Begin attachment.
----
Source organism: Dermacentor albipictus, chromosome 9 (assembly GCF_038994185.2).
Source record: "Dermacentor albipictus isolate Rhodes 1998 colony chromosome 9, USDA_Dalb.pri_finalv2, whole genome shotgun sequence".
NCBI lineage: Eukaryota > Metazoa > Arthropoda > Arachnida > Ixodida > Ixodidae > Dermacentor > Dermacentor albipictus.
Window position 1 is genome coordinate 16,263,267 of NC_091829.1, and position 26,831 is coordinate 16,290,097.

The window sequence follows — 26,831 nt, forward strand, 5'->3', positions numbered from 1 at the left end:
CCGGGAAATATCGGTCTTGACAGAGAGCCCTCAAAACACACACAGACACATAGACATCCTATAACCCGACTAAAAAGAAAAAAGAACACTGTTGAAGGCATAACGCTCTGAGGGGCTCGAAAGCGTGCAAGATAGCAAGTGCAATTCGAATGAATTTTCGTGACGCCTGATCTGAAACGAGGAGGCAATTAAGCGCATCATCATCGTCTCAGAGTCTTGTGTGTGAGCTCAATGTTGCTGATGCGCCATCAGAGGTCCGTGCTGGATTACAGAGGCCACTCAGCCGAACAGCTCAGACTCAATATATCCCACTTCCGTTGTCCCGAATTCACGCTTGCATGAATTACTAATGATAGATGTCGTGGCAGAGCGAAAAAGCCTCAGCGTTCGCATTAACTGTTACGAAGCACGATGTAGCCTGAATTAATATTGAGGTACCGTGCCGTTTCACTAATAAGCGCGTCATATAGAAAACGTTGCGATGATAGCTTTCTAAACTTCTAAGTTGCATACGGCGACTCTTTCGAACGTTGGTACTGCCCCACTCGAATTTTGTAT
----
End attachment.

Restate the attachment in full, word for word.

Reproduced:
Source organism: Dermacentor albipictus, chromosome 9 (assembly GCF_038994185.2).
Source record: "Dermacentor albipictus isolate Rhodes 1998 colony chromosome 9, USDA_Dalb.pri_finalv2, whole genome shotgun sequence".
NCBI lineage: Eukaryota > Metazoa > Arthropoda > Arachnida > Ixodida > Ixodidae > Dermacentor > Dermacentor albipictus.
Window position 1 is genome coordinate 16,263,267 of NC_091829.1, and position 26,831 is coordinate 16,290,097.

The window sequence follows — 26,831 nt, forward strand, 5'->3', positions numbered from 1 at the left end:
CCGGGAAATATCGGTCTTGACAGAGAGCCCTCAAAACACACACAGACACATAGACATCCTATAACCCGACTAAAAAGAAAAAAGAACACTGTTGAAGGCATAACGCTCTGAGGGGCTCGAAAGCGTGCAAGATAGCAAGTGCAATTCGAATGAATTTTCGTGACGCCTGATCTGAAACGAGGAGGCAATTAAGCGCATCATCATCGTCTCAGAGTCTTGTGTGTGAGCTCAATGTTGCTGATGCGCCATCAGAGGTCCGTGCTGGATTACAGAGGCCACTCAGCCGAACAGCTCAGACTCAATATATCCCACTTCCGTTGTCCCGAATTCACGCTTGCATGAATTACTAATGATAGATGTCGTGGCAGAGCGAAAAAGCCTCAGCGTTCGCATTAACTGTTACGAAGCACGATGTAGCCTGAATTAATATTGAGGTACCGTGCCGTTTCACTAATAAGCGCGTCATATAGAAAACGTTGCGATGATAGCTTTCTAAACTTCTAAGTTGCATACGGCGACTCTTTCGAACGTTGGTACTGCCCCACTCGAATTTTGTAT